Objective: Earlier cross-sectional studies showed that patients with diffe rentiated thyroid cancer (DTC) have a significant reduction of quality of life (QoL) compared to contr ols. However, recent longitudinal studies showed mixed results and had relative short follow-up or lacked knowledge ab out QoL before initial surgery. Therefore, we initiated a longitudinal study to assess changes of QoL in patients undergo ing treatment for DTC. Methods: We prospectively included patients, aged 18-80 years, who were treated for DTC at a Dutch university hospital. Using questionnaires, QoL was assessed before surgery , just before radioiodine (RAI) therapy, and regularly during follow-up. Repeated measurement analysis was used to ass ess changes of QoL over time, and we explored the influence of different characteristics on QoL. Results: Longitudinal QoL assessments were available in 185 patients (m ean age 47 years; 71% women). All patients were treated according to the Dutch guidelines with total thyro idectomy followed by RAI (83% after thyroid hormone withdrawal). Median time between baseline and final questionnair e was 31 months, and patients completed a median of three questionnaires. QoL at baseline was lower than that in the general population, developed non-linear over time, was lowest around RAI therapy, and recovered over time. Females, younger patients, and patients with persistent hypoparathyroidism had lower QoL scores. Conclusions: In a population of DTC patients, QoL before initial therapy is already lower than that in the general population. Thereafter, QoL develops non-linearly over time in general, with the lowest QoL around RAI therapy, while 2 to 3 years later, it approximates baseline values.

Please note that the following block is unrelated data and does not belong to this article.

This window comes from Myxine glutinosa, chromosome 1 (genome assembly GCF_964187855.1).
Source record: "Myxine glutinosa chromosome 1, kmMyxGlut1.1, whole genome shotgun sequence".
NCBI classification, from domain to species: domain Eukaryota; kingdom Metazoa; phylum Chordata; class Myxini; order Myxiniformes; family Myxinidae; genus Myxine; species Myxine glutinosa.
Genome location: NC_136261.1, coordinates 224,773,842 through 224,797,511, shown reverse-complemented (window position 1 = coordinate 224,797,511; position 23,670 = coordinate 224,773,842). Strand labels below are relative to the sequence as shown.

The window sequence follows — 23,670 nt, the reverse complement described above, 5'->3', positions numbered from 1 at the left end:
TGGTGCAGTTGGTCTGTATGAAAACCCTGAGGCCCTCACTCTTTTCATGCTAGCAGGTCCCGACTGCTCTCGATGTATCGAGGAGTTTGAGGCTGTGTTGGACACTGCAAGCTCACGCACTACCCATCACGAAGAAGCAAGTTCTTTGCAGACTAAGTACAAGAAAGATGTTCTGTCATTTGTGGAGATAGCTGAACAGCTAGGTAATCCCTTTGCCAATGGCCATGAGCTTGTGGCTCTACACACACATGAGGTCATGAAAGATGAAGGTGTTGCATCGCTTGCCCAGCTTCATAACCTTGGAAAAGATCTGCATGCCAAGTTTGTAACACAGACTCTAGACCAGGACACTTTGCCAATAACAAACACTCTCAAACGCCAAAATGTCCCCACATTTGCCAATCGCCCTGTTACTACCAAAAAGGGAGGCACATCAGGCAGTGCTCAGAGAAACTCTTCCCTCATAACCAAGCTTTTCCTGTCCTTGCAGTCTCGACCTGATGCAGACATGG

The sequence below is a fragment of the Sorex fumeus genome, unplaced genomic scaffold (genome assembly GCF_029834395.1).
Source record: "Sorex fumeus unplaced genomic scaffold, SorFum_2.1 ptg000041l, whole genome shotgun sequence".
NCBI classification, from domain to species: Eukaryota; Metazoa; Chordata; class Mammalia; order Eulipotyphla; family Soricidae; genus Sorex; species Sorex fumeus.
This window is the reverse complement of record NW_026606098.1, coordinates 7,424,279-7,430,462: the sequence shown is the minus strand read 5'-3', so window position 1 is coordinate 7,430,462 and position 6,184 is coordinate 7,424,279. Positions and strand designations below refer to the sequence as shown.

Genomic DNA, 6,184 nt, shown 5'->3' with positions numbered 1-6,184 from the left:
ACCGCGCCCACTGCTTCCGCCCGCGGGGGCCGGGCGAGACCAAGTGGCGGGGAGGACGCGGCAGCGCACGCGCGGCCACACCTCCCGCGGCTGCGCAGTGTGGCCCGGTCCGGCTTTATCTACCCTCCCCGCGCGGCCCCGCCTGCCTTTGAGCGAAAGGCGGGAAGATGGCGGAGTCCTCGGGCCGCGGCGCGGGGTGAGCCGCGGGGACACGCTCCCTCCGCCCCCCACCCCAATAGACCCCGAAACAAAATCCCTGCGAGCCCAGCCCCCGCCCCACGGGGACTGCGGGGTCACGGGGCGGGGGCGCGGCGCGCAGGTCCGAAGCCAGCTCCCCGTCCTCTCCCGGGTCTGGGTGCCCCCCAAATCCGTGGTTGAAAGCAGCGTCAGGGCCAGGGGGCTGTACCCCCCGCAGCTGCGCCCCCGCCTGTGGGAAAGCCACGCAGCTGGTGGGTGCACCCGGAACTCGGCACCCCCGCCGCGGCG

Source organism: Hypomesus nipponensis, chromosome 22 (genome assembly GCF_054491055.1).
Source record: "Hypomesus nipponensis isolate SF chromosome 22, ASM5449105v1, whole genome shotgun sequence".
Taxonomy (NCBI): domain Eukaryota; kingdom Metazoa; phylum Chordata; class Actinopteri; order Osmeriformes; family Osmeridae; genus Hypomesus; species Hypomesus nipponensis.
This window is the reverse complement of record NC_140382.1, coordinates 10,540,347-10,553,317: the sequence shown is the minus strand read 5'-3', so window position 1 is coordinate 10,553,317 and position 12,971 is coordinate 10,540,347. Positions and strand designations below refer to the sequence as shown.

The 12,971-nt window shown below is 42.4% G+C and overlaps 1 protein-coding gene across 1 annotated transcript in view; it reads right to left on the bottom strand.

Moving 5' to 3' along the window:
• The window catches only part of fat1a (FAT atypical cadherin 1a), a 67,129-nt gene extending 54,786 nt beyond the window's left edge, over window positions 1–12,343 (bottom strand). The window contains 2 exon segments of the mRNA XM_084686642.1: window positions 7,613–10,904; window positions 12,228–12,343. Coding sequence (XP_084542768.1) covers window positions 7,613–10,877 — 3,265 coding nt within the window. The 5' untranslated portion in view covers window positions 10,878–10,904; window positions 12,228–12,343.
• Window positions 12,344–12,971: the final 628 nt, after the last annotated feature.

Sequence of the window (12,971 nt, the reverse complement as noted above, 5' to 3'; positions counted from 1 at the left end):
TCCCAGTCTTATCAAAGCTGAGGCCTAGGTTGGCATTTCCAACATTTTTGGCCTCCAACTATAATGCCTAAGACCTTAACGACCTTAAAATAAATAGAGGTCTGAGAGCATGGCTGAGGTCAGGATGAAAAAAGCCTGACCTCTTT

doi.org/10.1530/EJE-19-0550, hdl.handle.net/1765/122821
European Journal of Endocrinology
Department of Internal Medicine

van Velsen, E., Massolt, E., Heersema, H. (Hélène), Kam, B.L.R. (Boen L.R.), van Ginhoven, T., Visser, E., & Peeters, R. (2019). Longitudinal analysis of quality of life in patients treated for differentiated thyroid cancer. European Journal of Endocrinology, 181(6), 671–679. doi:10.1530/EJE-19-0550